# Highlights from Vacation Week

April 17, 2020 pm30 10:31 pm

New York City Public Schools just finished spring break. Except we didn’t get a break. In my school we taught, but went easy on kids. Most did fewer lessons, fewer assignments. I ran discussions in three categories: games/puzzles, discussion of the world and how we are doing and how’s the world doing, and math – review or enrichment. Three sessions (half an hour each) and no outside work, and your week was done.

Highlights:

- I advised myself and everyone to “go slow” – and I followed the advice this week, and I shared it with students.
- I learned that in my school, among my students, the idea of Pass/Fail grading is not very popular –

which I only learned by engaging students in real conversation. A lot. - Monday, conversation veered to the feuding between the Mayor and the Governor. I offered that it was inappropriate. One student, a political junky, offered that no, it was incredibly entertaining, and was a nice diversion from the regular news.
- I learned several new logic puzzles, including a bunch of liar/truth-teller ones, and beautiful wolf/sheep multiple point of view logic puzzle (I love those).
- I extended deadlines, and when kids asked for more time, I asked how much more they needed, and gave it to them, and offered more help.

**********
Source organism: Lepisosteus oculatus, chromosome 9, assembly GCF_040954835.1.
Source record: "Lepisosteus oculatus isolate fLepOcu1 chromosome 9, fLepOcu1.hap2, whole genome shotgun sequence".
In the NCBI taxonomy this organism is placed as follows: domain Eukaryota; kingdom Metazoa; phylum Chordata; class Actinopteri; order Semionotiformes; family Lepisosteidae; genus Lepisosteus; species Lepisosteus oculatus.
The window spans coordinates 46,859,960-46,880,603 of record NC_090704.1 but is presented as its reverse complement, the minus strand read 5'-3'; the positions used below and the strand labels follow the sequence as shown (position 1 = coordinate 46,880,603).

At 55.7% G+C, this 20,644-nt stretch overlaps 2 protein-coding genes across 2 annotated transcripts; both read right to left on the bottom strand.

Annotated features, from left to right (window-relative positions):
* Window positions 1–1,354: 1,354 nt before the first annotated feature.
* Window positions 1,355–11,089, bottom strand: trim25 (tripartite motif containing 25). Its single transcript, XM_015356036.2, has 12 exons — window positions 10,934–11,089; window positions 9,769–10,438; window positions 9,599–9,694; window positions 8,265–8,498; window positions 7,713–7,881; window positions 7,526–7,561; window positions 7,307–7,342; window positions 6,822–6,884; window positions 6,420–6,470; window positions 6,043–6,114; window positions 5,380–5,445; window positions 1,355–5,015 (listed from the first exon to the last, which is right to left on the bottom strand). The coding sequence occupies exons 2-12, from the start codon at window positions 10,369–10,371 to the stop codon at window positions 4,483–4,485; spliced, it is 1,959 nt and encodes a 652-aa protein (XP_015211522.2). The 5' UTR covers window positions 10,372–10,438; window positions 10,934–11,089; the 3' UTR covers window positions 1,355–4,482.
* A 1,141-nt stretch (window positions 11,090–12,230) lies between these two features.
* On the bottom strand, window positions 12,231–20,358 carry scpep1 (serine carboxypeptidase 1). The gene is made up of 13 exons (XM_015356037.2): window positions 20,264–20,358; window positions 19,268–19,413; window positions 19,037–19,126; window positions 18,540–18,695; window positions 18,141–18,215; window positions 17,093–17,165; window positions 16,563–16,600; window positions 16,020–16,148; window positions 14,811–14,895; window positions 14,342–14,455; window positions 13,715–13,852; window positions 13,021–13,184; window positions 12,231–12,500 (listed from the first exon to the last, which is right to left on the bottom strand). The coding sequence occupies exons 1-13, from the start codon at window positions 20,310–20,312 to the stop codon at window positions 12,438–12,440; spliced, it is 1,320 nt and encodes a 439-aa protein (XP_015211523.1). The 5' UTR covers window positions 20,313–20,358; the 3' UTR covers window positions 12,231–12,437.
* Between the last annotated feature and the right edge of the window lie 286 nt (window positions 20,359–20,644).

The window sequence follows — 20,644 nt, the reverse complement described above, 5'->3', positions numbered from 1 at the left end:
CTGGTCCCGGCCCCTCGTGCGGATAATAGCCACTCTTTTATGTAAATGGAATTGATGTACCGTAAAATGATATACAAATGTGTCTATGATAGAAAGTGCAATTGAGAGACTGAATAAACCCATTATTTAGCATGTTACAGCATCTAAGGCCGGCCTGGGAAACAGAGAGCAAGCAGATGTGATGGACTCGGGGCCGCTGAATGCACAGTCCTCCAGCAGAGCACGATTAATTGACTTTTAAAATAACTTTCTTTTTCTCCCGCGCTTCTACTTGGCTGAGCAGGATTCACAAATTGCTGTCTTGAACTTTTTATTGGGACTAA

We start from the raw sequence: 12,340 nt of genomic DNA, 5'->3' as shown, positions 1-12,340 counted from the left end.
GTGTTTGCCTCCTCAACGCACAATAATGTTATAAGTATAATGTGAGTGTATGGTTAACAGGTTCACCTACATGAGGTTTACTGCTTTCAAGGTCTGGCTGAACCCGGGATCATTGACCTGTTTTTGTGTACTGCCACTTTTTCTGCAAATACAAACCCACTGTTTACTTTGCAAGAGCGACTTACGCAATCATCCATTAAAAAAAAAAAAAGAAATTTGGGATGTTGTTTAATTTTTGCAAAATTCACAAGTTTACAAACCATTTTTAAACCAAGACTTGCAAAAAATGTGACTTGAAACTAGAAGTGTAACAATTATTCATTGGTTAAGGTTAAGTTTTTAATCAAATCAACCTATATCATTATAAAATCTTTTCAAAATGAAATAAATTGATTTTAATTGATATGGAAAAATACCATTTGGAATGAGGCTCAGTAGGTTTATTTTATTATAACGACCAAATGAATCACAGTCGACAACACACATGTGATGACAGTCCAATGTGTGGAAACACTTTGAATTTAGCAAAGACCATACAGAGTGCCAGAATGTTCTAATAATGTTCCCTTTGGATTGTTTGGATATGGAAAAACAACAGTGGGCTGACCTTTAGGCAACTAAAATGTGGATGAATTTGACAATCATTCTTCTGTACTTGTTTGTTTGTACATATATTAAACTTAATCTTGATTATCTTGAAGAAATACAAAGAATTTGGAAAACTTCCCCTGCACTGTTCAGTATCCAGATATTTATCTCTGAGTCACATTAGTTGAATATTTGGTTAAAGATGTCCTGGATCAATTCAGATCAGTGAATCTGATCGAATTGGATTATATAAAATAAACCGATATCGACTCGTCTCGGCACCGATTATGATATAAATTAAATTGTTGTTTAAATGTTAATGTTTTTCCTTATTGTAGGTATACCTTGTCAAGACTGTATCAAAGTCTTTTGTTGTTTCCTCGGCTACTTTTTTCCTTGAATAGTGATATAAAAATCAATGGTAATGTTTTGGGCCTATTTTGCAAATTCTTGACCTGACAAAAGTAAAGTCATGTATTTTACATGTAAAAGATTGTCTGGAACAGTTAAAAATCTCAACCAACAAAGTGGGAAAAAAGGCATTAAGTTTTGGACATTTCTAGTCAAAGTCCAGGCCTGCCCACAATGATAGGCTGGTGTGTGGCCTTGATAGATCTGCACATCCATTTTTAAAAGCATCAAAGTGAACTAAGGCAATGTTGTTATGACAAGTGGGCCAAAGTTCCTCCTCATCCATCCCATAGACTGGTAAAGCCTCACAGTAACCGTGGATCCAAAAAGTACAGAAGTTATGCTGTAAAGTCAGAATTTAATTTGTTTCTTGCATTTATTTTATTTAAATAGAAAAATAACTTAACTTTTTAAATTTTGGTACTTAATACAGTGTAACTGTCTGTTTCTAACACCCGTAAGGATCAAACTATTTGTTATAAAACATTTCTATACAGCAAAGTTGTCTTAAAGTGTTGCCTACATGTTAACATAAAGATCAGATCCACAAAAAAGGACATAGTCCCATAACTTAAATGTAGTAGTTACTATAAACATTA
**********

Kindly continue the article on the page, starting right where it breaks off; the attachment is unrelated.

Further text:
- I offered extra math, and some kids really wanted more…
- For the first week since this started, I did not fall further behind on grading. I caught up a little.
- Now I’m considering how to blend more discussion and less assignment into my teaching for the duration.
- I’m reeling from the number of people I know who got sick, and the number who died. And this thing has not hit me nearly as hard as it has hit others.
- I advised myself and everyone to remember those we lost, not to just move on. This week I made a point in some discussions of remembering a professor, John Horton Conway. I shared a story. I showed them Randall Munroe’s tribute. And I asked them to play with Conway’s Game of Life.
- I got outside every day. I got in two hikes. I startled a grouse, who returned the favor. I found beaver tracks. I looked into the next state.
- I wrote thank you notes to a couple of former students who are now health care workers.
- And I wrote, every day.

3 Comments
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Can you post a link to the logic puzzles or liar truth teller or wolf/sheep puzzles? i would love to see them and use them with my students

You see my five go to multiple points of view questions? (I have linked them through the phrase “I love those” in the text). A kid suggested that there was a similar problem involving wolves and sheep – and I found this: https://www.braingle.com/brainteasers/9026/survival-of-the-sheep.html. I also found other versions, but I like this the best, and will adapt it.

As far as the liar/truth-teller problems, it was a page of 6, and, alas, I cannot find it – but good news – I cannot find it because the internet is LOADED with them. They go way beyond Smullyan. I liked what I found because the later problems could only be solved by:

Assume A is true. Show that this leads to a contradiction. Therefore A is false.

which is a line of reasoning I would like my students to feel more comfortable with.

If you find anything you particularly like, please share!

Jonathan

I found the Liars/Truthtellers activity I used: https://math.berkeley.edu/~antonio/MEC/liars.html